Review: John Walker: U.S. Agent #1

Writer: Christopher Priest

Penciler: Georges Jeanty

Inker: Karl Story

Colorist: Matt Milla

Letterer: VC’s Joe Sabino

Cover Artist: Marco Checchetto

Warning Contains Spoilers:

Christopher Priest’s (Black Panther, Deathstroke) John Walker: U.S.Agent #1 is a reminder that John Walker, the titular protagonist, may have carried the Captain America mantle but, he is no Steve Rogers.  And in this comic, the townspeople of Ephraim, West Virginia let that be known when they are interviewed about what had transpired when the super soldier arrived. The townspeople also talk about how a corporation called Virago was affecting the towns economy by usurping their coal mine and how the presence of U.S. Agent gave them false hope since he resembles Captain America.

Courtesy of Marvel Comics

This is seen in the splash on page 5 where the townspeople are hurling insults at U.S.Agent and his new partner, Morrie (not Bucky), a Chinese-American agent with martial art skills.

John Walker is tasked with protecting Virago which was a front for S.H.I.E.L.D and the same organization that is sucking the town dry.

After meeting Morrie and stopping a bomber posing as a pizza guy, Walker comes across a little girl on a bicycle who gives him a message “Hope not ever to see Heaven…” which is a quote derived from Dante’s Inferno. The super soldier also has a flashback of a little girl we learn is his sister when he tells the girl to “beat it sis,” only to finish the quote by saying “I have come to lead you to the other shore.” It turns out that the little girl has a message from his handler which takes him and Morrie to Ephraim. After exchanging a couple dirty jokes on the way to the small town. Walker and Morrie are attacked by a group of masked assailants. The leader of this group is revealed to be John’s sister. Katie all grown up and armed with a pistol at the super soldier’s face.

Priest’s writing in this comic has a lot of dark humor. I have read some of his run on Deathstroke and the interactions between John and Morrie are very similar to Slade Wilson and Billy Wintergreen. And it Priest’s writing that is a reminder that this is not a Captain America story, this is a U.S.Agent story. John Walker is no Steve Rogers. He is a shoot ‘em up and hotheaded version of Cap and the type of soldier that Professor Erskine warned Colonel Phillips about. In several comics, U.S.Agent sometimes would come to blows with Captain America.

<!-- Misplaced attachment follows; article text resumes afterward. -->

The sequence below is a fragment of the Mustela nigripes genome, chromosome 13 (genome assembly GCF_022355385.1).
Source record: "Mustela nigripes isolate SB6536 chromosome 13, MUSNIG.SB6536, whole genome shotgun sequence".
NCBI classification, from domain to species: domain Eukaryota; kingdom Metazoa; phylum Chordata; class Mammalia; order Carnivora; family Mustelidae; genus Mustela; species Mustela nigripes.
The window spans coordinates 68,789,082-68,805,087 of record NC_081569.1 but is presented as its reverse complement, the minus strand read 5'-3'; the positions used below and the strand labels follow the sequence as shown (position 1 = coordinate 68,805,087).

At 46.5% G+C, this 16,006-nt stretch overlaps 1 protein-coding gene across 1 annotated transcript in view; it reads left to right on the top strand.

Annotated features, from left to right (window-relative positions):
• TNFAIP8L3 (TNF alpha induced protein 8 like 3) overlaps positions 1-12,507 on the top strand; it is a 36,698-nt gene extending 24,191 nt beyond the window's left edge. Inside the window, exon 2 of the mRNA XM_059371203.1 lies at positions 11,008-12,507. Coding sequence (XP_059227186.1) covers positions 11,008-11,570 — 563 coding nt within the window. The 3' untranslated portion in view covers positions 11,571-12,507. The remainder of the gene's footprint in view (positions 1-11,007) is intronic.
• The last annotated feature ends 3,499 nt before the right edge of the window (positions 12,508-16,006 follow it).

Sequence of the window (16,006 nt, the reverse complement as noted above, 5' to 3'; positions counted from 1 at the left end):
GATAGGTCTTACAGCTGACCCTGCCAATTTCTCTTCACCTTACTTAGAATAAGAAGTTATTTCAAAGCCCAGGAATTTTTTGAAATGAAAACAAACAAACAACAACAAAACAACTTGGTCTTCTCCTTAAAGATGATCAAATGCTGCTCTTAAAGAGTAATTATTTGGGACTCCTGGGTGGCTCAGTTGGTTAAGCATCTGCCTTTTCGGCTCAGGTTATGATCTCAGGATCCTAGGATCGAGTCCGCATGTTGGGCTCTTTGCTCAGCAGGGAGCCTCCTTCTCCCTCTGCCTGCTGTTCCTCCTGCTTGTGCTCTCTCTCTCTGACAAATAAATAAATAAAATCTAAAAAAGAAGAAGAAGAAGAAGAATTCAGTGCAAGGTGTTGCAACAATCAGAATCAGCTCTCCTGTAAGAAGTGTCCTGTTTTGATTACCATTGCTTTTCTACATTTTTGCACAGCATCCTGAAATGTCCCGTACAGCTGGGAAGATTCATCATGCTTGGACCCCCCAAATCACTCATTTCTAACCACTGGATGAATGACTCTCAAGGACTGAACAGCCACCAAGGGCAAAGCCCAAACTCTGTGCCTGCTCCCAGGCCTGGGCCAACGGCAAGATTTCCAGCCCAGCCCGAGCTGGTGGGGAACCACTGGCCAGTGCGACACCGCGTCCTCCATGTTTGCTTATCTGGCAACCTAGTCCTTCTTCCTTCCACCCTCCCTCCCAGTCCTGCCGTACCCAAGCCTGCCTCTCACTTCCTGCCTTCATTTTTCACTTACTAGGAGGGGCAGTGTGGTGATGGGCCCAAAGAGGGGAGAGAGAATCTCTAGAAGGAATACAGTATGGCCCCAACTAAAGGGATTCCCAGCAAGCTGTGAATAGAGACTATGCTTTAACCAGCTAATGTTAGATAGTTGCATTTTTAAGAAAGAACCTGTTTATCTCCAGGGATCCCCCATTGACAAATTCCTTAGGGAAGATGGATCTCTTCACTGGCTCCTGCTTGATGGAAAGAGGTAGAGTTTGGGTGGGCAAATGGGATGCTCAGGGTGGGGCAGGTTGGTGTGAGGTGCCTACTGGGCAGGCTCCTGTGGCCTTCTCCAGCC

Courtesy of Marvel Comics

To some readers, this is also a story about a small-town vs a giant corporation, which is also a government cover up. And to other readers, with the inclusion of Katie, it is a family or sibling rivalry story.

When I read this comic, several questions popped in my mind.  Why Ephraim of all places? Why would S.H.I.E.L.D. or the US Government, use a corporation as a covert front in a small mining town and take away the one thing that was helping the town thrive? There’s obviously more to the story here.

There were some funny moments in the comic. One notable moment was when Walker’s shield was destroyed when stopping the bomber’s car. Another was when Morrie outclassed him in hand-to-hand combat which reasserts that John Walker is not Steve Rogers. Priest, in a sense, almost makes U.S. Agent a parody of Captain America. Even a kid who Walker gives his shield to alludes this by saying that the weapon is a rip off.

The art done by Georges Jeanty frequently employs moment-to-moment and action-to-action sequences. This was notable in the panels showing U.S. Agent aiming his gun at every pizza delivery guy walking to his door step and in the panels showing him fighting Morrie.  The coloring done by Matt Milla helps to tell the story that this is U.S. Agent from the black and red uniform to his U.S. shield.

Courtesy of Marvel Comics

As I write this, I can see how the story of a corporation going into a small town and taking away the jobs of small townspeople makes for an intriguing story. One of the former coal workers even admitted that he blew up Virago’s power plants which prompted the government to call Walker which make it appear that he is there to protect the interests of Virago and the government.  Obviously, we will see what is really going down in Ephraim in the next five issues.

John Walker U.S. Agent #1 is out now and can be bought at your local comic book store.

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